Who’s Made the Greatest Gains in 401k Participation Rates?

Millennials greatest users of Roths

retirement, 401k, millennials,Major generational differences in retirement saving.

Good news from Wells Fargo (wait, what?)—millennials have demonstrated the biggest gains in participation rates and diversification in 401ks.

The generation known for wanting, and getting, it all saw an increase of 13 percent overall in the past five years, and 83 percent met Wells Fargo’s minimum diversification goal.

Boomers participate in 401k plans at a greater rate than younger coworkers, but investment diversification lags, and Gen X borrows the most from their 401k plans, according to company research.

“This engagement among Millennials is encouraging because the sooner they get started, the more prepared they will be for retirement—they have the power of time to help grow their nest egg,” Mel Hooker, director of relationship management for Wells Fargo Institutional Retirement and Trust, said in a statement. “This generation is benefitting from legislation that made it easier for employers to automatically enroll employees into their 401k plan, and from the use of default investments that help them meet a minimum level of diversification.”

Millennials are also the greatest users of Roth 401k plans. Millennials use this option, when offered by their employer, at a rate of 16 percent, compared to 11 percent of Gen X and 8 percent of Boomers.

“It’s important to note that the use of Roth 401k plans is an intentional choice on their part, perhaps as a tax diversification strategy,” Hooker added.

Is Gen X feeling the squeeze?

Gen X has seen an 11 percent uptick in participation over the last five years. However, they’re leading the pack in loans from their 401k plans: 25 percent of Gen X participants have a loan, compared to 16 percent of millennials and 19 percent of Boomers.

“This may be a case of the sandwich-generation syndrome, in which people are juggling the challenge of raising kids and helping aging parents — all during a period of increasing financial complexity in their lives,” said Hooker. “Unless you need the money for an emergency, however, it’s best to resist the urge to tap your retirement funds. And if you need to do it, be sure to understand the terms.”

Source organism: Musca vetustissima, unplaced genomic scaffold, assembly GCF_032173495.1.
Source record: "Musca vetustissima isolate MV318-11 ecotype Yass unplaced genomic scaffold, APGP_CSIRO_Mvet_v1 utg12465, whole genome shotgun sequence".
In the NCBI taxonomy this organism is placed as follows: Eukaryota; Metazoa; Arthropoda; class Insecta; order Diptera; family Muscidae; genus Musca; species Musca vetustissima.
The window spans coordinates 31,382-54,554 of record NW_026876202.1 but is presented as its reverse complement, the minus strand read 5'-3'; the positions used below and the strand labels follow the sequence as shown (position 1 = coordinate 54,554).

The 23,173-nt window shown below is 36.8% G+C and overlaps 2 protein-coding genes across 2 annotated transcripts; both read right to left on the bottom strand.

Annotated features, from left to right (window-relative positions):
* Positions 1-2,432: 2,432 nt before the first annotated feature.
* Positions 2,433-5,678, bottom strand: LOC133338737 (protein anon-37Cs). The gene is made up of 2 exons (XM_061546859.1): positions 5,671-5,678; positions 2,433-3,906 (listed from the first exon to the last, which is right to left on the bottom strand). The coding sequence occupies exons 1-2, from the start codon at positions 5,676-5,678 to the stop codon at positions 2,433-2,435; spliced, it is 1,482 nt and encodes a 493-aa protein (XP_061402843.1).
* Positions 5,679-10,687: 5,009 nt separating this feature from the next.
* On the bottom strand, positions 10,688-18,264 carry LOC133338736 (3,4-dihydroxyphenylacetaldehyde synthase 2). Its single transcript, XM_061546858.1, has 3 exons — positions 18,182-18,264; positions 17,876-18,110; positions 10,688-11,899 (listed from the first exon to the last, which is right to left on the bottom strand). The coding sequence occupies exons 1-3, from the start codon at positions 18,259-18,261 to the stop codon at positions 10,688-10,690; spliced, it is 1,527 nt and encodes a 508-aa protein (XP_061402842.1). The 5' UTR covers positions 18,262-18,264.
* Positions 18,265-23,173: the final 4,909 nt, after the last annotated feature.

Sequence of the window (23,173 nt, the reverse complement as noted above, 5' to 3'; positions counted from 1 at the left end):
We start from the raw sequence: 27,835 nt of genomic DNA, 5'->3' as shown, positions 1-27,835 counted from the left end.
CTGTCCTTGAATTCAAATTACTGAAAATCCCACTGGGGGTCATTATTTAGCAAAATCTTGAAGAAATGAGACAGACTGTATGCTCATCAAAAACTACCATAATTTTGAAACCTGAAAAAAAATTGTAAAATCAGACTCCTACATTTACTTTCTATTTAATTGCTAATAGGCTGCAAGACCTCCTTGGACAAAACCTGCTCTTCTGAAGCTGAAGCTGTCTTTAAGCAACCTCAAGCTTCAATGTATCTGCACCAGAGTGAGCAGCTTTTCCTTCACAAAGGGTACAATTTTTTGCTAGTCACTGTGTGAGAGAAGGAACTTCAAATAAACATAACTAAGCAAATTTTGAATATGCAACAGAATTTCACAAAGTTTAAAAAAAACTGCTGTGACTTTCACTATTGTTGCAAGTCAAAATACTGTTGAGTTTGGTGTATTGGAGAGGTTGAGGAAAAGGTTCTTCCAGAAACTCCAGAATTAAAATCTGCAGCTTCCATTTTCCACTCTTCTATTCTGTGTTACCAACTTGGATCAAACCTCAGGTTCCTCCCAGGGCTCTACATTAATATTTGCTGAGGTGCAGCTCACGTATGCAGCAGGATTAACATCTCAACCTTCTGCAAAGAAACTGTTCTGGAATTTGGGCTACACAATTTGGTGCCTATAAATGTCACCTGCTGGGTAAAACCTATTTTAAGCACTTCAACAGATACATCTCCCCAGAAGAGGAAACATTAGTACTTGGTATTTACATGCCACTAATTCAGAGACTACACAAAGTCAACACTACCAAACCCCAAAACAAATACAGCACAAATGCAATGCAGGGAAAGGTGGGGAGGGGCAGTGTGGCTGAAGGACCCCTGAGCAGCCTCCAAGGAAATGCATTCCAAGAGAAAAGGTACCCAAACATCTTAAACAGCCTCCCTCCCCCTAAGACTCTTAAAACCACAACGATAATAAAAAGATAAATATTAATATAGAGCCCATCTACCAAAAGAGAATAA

While many 401k plans allow participants to borrow from their 401k accounts, there can be some unintended consequences that people need to be aware of before making that decision.

Smaller retirement savings: When you take out a loan, you are losing the benefits of investment growth, and that could leave you with a smaller retirement savings.

How much smaller? This depends on a number of factors, including the size of the loan, the repayment period, whether you continue contributions during this period, the earnings on your account, and the loan interest rate. Also, if you stop contributing while you are paying back your loan, you won’t receive any employer matching contributions.

Repayment requirements: If you lose your job or take another one, you’ll have to repay the money quickly, usually within 30 to 60 days. If you can’t, the IRS considers the money you’ve taken out to be a withdrawal, which means you’ll have to pay taxes—and if you’re under age 59½, you may owe a penalty as well.

Boomers participate at higher rates, but lag in diversification

Early this year, the first wave of Boomers turned 70½, reaching the age at which they are required to start drawing down their 401k savings. As this population nears retirement, the number of those participating in their plan has increased by 8.3 percent over the last five years; although this is a lower rate of increase than millennials and Gen X, overall more Boomers participate than younger generations.